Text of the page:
05 Oct NEW WEEKLY COLUMNIST!!! RISING ABOVE THE FLOODWATERS
The Torah commentator,
known as Ramban (1194-
1271), wrote a letter to his son,
on how to live a modest and humble
life. The letter, “Iggeret HaRamban” (lit.
Letter of the Ramban) advises: “When
you arise from your Torah learning, re-
flect carefully on what you have studied,
to find a lesson in it that you can inter-
nalize and put into practice.”
As we embark on our journey through
Bereishis, let’s take the words of Ram-
ban to heart, connect the dots, and bring
the life lessons of our ancestors into our
This Shabbos, we read Parshas Noach.
The Torah tells us “…Noach was a righ-
teous man, perfect in his generation –
Noach walked with HaShem.” (Bere-
The world Noach lived in was lacking in
morals and ethics. “The earth had be-
come corrupt before HaShem, and the
earth became filled with robbery.”
(Bereishis 6:11) Noach chose to be dif-
ferent, and walked with HaShem. He
stood alone and found the inner strength
to hold onto his beliefs and morals. He
refused to be influenced by the world
around him. He had the fortitude to say
“I will not be part of
this deal… I will not
conduct my busi-
ness this way. I will
not participate in
and no thanks – that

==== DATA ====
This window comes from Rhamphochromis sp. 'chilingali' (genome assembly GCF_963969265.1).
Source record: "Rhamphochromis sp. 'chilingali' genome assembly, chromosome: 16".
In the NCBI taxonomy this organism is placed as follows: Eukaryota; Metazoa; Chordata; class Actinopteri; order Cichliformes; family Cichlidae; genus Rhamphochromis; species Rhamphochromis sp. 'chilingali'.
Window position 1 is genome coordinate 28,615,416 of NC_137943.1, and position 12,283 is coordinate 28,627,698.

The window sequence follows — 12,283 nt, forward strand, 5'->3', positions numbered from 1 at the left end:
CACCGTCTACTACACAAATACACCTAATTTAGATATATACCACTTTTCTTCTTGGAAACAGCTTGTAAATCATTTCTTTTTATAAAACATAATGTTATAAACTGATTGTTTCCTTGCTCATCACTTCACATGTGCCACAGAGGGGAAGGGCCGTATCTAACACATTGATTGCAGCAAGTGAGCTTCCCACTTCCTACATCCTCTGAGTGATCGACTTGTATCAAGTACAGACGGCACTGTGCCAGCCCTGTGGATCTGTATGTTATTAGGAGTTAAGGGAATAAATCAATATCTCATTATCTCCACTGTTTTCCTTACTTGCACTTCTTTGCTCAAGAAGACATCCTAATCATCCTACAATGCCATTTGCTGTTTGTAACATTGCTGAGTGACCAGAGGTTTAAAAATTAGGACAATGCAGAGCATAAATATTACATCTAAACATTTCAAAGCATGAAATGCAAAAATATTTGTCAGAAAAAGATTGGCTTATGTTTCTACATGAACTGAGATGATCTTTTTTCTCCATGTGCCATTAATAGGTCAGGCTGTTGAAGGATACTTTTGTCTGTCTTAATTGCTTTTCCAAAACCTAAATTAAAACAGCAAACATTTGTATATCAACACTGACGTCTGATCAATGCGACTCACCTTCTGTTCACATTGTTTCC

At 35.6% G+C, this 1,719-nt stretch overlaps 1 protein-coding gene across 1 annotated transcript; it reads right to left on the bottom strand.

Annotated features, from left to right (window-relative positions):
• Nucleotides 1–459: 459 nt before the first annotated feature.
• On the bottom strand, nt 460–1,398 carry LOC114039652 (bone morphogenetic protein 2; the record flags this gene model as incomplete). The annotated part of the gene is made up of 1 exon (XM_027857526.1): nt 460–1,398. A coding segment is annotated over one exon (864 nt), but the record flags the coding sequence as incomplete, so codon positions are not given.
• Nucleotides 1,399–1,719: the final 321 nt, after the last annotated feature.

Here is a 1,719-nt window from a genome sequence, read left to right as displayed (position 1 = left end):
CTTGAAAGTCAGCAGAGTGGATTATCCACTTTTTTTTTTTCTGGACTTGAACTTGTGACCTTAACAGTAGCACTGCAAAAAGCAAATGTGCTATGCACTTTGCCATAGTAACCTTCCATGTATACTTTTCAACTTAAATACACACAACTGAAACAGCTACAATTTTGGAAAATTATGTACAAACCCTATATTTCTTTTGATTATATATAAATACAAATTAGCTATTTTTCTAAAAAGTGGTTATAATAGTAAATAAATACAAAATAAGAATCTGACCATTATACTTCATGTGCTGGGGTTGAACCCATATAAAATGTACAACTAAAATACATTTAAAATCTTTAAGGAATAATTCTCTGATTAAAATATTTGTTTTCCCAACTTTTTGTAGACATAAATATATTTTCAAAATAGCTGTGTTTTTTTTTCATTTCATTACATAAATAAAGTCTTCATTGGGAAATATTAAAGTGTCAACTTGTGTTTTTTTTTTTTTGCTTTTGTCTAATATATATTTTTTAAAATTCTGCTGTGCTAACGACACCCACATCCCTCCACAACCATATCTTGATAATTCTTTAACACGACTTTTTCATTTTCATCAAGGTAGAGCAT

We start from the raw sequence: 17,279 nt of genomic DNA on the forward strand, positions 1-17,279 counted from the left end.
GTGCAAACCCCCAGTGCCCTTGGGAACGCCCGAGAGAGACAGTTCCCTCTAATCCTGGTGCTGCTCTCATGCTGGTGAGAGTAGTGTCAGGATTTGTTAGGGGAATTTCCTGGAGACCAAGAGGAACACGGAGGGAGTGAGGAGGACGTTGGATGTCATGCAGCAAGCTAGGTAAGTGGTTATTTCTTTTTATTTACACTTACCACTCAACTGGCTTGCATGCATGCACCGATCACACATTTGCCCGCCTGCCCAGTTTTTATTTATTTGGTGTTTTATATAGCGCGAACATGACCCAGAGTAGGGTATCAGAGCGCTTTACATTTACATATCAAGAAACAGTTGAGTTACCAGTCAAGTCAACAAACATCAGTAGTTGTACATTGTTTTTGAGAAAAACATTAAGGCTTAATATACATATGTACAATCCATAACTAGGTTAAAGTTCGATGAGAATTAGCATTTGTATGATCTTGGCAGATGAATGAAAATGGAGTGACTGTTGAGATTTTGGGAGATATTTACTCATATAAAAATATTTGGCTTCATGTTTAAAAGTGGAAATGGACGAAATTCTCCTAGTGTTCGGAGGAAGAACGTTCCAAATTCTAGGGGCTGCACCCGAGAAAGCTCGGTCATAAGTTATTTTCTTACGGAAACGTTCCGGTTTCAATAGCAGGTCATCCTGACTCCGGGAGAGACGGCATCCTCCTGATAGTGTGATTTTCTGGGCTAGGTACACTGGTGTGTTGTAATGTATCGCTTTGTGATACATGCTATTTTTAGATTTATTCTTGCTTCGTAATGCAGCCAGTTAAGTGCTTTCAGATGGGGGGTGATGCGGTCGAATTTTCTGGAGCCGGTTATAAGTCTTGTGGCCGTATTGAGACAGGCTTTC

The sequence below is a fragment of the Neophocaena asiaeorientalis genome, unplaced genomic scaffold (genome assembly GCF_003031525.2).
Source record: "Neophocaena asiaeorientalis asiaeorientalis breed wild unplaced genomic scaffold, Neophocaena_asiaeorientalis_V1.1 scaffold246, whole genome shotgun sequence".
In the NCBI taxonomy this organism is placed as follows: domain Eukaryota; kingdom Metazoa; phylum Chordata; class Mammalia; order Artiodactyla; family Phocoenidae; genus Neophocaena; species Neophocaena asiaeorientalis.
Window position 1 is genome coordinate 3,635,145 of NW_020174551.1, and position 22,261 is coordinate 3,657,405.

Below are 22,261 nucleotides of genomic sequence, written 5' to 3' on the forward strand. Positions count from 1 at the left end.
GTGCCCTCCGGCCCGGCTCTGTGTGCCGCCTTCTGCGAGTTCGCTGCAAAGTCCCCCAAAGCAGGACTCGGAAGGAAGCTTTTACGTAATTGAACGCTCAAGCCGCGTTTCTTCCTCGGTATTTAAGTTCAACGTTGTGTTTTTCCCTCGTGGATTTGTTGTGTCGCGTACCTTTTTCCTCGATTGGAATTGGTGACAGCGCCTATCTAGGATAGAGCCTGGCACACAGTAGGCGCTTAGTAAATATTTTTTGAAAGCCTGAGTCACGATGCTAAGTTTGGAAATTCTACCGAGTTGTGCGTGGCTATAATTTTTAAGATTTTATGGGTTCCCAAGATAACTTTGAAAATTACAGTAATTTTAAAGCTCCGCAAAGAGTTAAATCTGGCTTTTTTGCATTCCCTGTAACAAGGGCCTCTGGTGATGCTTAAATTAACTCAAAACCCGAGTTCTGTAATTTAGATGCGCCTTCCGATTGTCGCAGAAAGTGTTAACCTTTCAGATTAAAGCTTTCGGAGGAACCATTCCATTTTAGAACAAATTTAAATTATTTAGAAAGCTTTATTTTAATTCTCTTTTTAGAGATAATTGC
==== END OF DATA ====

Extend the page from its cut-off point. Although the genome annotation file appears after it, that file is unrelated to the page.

entertainment is not
HaShem told Noach of a
“mabul” that He would bring upon the
world, and directed Noach to build a
“teivah”, an ark. For one-hundred-and-
twenty years, Noach hammered away,
building an ark of epic proportions –
unlike anything that had ever been built
before. It had to be large enough to
house his family along with a menag-
erie of animals. From large elephants
and tall giraffes, to fierce lions and even
the tiniest of insects. Noach made room
for them all.
Noach’s relentless construction aroused
the curiosity of many. People would
stop by, questioning Noach as to what
he was up to. When Noach explained
about the impending flood that would
obliterate all of mankind, the reaction
was one of disbelief and laughter. To his
credit, Noach continued his task, even
though he was subject to mockery and
ridicule. Though the teivah was visible
to many, aside from his immediate fam-
ily, Noach wasn’t successful in con-
vincing anyone to join him.
In contrast, Avraham Avinu, from a sim-
ple desert tent, was able to reach out to
others. How is it that Avraham succeed-
ed in influencing multitudes, while No-
ach couldn’t get anyone to hop aboard?
The Torah tells us about Avraham’s and
Sarah’s “kiruv” work. “Es hanefesh
asher ossu b’Choron” – “And the souls
they created in Choron.” (Bereishis
How does one create a soul? Avraham
and Sarah gave of their very being. Rab-
bi Moshe ben Izra teaches, “Dvarim ha-
yotzim min halev nichnasim el halev,
Words that emanate from one heart, en-
ter another.” They gave from their
hearts, they gave from their souls, and
their words entered the hearts and souls
of so many.
Avraham was known as a man of
“chesed”. With chesed, one can give life
to a soul.
The Torah also tells us that Avraham
begged and pleaded with HaShem to
save the city of Sodom. While Sodom
was just one city, the impending flood-
waters were of much greater magnitude,